# XXVI.  Solving Systems of Equations

Solving systems of equations and solving equations with two or more variables is the same thing.  The thing to remember is that you have to have at least one equation for every variable.  So, if there's three variables, you need three different equations.  Why - I'm glad you asked.  There are several methods for solving these equations and you really need to look at them all.

## Substitution with systems of equations

The substitution method is one of the easiest and, I confess, it may be the one I use the most.  First, let's look at a problem with two variables.  We need two equations.  Assume the variables are x and y.

Solve one of the problems for x.  In other words, manipulate one of the equations until it is in the form x = ...  Make sure that there is no x on the other side of the equation.  If it's easier, solve for y.  A variable is a variable.

Substitute whatever x = in the first equation for each x in the second equation.  Now, solve the second equation for y.  If you've done it correctly, you should now know what y equals.  Substitute that value for y in either of the original equations and you'll get a value of x.

## Elimination

We can use these methods with any number of variables, but let's work this method with two equations/variables.

5x + 3y = 9

5x - 2y = 4

These two equations really shout elimination because all we have to do is subtract one of the equations from the other to make this a one variable equation.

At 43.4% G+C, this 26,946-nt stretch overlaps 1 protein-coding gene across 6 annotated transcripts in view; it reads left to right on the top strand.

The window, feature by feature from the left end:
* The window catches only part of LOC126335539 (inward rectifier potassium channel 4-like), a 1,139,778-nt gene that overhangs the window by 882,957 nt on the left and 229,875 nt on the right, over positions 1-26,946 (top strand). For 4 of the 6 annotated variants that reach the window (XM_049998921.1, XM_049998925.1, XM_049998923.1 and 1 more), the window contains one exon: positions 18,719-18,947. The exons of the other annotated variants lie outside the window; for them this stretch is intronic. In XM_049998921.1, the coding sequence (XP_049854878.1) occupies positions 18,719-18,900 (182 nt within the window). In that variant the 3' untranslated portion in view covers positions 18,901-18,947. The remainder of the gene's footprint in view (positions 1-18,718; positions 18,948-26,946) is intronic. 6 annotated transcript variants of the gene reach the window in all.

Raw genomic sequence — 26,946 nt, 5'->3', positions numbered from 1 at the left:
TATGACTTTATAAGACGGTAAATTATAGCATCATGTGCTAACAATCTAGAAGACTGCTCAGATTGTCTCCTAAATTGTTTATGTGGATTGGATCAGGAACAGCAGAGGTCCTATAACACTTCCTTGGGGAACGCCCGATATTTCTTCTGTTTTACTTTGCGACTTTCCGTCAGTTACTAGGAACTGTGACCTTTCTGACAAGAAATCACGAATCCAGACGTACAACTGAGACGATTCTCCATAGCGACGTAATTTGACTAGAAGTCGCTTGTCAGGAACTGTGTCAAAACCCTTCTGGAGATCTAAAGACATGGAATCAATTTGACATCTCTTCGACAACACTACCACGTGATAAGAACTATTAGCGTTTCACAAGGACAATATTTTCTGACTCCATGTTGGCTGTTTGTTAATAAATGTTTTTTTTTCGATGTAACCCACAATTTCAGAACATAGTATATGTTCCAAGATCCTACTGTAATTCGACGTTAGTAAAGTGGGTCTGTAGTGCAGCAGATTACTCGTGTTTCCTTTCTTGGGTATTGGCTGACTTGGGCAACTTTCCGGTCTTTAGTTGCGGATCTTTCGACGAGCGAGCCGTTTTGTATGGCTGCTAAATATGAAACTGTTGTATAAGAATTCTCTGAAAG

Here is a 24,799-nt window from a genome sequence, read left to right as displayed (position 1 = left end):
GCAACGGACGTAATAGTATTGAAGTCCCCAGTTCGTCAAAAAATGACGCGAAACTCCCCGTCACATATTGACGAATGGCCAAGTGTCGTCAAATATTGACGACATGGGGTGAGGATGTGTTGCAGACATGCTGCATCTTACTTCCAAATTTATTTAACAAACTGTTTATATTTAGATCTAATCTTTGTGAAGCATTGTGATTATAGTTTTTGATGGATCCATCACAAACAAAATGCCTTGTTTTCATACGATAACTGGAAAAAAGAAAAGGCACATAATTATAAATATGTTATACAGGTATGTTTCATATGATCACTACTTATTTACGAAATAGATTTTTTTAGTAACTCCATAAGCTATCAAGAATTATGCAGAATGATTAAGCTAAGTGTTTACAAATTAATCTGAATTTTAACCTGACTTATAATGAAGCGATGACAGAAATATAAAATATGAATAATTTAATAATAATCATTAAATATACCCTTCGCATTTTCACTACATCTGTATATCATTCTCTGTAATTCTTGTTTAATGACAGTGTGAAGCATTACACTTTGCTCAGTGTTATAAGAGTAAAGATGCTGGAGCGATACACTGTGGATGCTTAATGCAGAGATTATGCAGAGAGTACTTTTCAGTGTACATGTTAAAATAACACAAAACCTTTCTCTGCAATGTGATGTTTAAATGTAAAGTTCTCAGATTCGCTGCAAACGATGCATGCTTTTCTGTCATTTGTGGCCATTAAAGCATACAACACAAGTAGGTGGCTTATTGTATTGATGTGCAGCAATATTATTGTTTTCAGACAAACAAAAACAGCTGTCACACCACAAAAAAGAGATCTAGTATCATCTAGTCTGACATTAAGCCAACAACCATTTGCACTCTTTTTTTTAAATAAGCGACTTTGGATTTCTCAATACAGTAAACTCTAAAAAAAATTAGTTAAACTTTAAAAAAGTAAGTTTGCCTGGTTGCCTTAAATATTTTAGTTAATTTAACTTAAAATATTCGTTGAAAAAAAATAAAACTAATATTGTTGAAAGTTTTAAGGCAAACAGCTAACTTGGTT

5x + 3y = 9

-5x +2y = -4

I multiplied the second equation by negative 1.  This changed 5x to -5x, -2y to +2y, and 6 to -6.  Now, add the two equations together.

0x + 5y = 5

Or 5y = 5, and when we divide both sides of the equation by 5 we get y=1

Substitute the 1 into either equation to find x, lets look at 5x + 3y = 9.  That becomes

5x + 3(1) = 9

Subtract 3 from both sides and get

5x = 6

Divide both sides by 5 and x = 6/5 or x = 1 1/5

## Matrices

This has nothing to do with living in a virtual reality.  According to Dictionary.com a matrix (in the context of mathematics) is a rectangular array of numeric or algebraic quantities subject to mathematical operations.

It has to be listed under the heading of solving systems of equations, because it is definitely used for that purpose, but is such a stand alone subject that it also needs its own webpage.  Please click on - Matrix - for more information.  These are powerful tools.

## Graphing

Solving Systems of Equations by graphing is really easy and it's just as it sounds.  If you graph the equations by plugging in values for x and y (assuming those are your variables) and plotting the points.  Those locations where the lines intersect are values for the variables that work for both.  There are a couple of problem with graphing to find  the answer.

The first is that it is sometimes difficult to get an exact answer from looking at a graph.  Once you find your intersections, plug those points back in the equations to make sure they work.

The second problem is that if you have three or more variables, graphing may be difficult on a two dimensional graph.  If your calculator has higher than two dimensional capabilities, then it can probably solve the problem for you other ways as well.

III. Algebra

VI  Equations

VII. Exponents

IX Fractions

XIII.  Linear Equations

XVII.  Real Numbers

XIV.  Math Terms

XVIII.  Percentages

XV.  Matrices

XIX.  PEMDAS Order of Operations

XXII. Slope